# Do these sets span the same space?

1. May 4, 2013

### Bipolarity

Suppose you have two sets $S_{1}$ and $S_{2}$. Suppose you also know that every vector in $S_{1}$ is expressible as a linear combination of the vectors in $S_{2}$. Then can you conclude that the two sets span the same space?

If not, what if you further knew that every vector in $S_{2}$ is expressible as a linear combination of the vectors in $S_{1}$?

I merely need an answer. I will work out the details (proof) for myself. Thanks!!

BiP

2. May 4, 2013

### Staff: Mentor

Isn't this like if every element of set A is in set B then there may still be elements in B that aren't in A.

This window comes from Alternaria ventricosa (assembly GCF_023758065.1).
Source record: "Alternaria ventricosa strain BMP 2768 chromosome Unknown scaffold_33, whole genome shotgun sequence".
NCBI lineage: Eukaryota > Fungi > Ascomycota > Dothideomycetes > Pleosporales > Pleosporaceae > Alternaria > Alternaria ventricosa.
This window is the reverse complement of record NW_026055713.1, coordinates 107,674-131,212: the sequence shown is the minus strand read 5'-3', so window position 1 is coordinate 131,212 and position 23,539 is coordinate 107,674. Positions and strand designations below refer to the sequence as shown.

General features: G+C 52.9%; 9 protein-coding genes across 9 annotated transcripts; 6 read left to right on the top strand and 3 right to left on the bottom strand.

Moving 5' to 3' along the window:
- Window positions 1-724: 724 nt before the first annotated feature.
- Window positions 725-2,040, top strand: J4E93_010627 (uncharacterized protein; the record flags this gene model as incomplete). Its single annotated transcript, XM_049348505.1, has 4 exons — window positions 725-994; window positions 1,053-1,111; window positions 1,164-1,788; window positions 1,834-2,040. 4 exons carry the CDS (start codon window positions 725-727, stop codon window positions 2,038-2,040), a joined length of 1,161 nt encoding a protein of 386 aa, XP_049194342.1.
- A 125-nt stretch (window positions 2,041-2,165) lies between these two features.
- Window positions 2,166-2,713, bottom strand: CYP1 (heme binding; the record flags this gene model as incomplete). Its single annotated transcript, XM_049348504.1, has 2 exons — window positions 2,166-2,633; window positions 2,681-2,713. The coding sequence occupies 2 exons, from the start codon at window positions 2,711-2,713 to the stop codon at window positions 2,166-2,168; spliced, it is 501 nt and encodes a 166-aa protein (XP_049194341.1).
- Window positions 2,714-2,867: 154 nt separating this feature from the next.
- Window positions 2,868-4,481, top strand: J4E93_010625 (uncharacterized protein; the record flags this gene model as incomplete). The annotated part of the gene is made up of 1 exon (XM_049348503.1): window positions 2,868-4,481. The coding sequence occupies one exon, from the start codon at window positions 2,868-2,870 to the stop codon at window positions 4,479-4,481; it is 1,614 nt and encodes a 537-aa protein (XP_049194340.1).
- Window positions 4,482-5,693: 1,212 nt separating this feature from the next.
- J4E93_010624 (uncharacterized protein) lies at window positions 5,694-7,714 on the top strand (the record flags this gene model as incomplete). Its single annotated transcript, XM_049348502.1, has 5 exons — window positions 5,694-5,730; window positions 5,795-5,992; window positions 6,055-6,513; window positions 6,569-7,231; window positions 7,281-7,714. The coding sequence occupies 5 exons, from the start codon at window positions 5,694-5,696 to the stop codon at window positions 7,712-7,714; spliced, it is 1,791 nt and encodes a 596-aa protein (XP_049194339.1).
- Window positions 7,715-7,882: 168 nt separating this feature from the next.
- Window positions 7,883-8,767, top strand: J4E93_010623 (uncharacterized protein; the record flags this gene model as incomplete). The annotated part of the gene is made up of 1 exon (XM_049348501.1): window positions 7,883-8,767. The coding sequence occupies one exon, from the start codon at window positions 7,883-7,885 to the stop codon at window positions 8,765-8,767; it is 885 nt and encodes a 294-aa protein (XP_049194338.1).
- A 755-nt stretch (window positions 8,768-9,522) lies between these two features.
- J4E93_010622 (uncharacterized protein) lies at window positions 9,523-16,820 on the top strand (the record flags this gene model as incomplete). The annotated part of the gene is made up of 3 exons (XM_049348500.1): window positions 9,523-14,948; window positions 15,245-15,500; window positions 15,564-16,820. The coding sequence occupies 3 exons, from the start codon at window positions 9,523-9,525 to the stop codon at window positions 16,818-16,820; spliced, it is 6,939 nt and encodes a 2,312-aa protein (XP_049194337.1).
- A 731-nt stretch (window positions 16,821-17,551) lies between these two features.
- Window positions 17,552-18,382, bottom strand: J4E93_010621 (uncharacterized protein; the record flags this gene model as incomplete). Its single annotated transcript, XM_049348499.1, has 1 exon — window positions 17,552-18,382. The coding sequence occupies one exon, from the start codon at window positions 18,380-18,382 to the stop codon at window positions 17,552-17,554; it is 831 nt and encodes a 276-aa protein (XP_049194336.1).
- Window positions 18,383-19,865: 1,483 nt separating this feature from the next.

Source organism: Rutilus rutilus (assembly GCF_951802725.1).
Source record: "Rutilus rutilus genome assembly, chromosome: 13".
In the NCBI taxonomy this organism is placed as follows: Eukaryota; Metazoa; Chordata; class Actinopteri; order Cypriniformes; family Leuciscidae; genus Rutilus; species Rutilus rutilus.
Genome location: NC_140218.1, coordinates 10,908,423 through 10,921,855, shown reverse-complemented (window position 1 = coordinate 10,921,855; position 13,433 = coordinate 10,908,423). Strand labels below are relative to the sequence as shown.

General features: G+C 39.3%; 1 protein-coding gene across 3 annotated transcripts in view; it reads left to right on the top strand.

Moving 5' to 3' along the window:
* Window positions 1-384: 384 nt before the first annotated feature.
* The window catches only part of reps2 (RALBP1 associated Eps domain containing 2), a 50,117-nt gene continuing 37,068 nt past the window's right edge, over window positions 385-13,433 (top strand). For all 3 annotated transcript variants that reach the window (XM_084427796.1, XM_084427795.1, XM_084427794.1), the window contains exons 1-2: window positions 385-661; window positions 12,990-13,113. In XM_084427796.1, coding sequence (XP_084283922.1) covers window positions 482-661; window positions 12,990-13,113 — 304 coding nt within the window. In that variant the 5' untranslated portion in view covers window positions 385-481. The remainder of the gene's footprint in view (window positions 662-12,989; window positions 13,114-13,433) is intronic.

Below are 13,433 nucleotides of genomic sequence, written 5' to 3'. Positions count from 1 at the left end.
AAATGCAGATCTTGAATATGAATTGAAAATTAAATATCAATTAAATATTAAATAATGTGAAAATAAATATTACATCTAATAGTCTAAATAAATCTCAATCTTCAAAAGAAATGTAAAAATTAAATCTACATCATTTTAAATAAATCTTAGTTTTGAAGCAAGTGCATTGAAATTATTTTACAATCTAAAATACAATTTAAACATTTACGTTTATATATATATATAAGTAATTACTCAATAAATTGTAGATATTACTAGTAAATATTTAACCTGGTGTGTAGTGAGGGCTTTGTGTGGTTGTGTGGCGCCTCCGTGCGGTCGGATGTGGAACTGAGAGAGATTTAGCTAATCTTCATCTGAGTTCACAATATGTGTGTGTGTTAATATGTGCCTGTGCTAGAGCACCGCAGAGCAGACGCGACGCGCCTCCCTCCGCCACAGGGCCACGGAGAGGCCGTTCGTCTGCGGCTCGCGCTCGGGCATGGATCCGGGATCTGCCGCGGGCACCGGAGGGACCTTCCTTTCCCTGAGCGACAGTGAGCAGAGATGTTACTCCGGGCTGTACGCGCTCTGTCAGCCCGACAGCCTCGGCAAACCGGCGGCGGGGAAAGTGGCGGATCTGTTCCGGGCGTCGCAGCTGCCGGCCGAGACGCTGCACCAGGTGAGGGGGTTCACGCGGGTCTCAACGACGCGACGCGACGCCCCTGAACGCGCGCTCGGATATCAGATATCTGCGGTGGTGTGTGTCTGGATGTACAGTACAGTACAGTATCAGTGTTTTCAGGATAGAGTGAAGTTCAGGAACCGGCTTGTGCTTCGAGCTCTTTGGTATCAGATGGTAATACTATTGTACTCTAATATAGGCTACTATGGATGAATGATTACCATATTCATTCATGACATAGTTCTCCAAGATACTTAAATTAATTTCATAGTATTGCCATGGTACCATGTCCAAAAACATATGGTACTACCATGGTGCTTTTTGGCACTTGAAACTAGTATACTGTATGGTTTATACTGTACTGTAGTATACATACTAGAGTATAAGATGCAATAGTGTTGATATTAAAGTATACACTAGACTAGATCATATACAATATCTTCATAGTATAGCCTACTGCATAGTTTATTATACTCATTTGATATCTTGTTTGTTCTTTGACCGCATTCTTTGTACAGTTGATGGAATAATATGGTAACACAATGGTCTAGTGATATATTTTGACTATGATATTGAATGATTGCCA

Geometrically if S1 is all vectors in a plane whereas S2 is all vectors in a 3D space then its clear that S2 has some vectors that aren't in S1.

3. May 4, 2013

### micromass

Yes, if you know both those things, then you can make the conclusion. If you only know one of these things, then jedishrfu already pointed out that the conclusion doesn't follow.

4. May 4, 2013

### WannabeNewton

No to the first and yes to the second. For the first one you can come up with tons of counter-examples. The second one you can prove straightforwardly from the definition of span.

5. May 4, 2013

### HallsofIvy

If every vector in S2 can be written as a linear combination of vectors in S1, then S2 spans some subspace of the span of S1.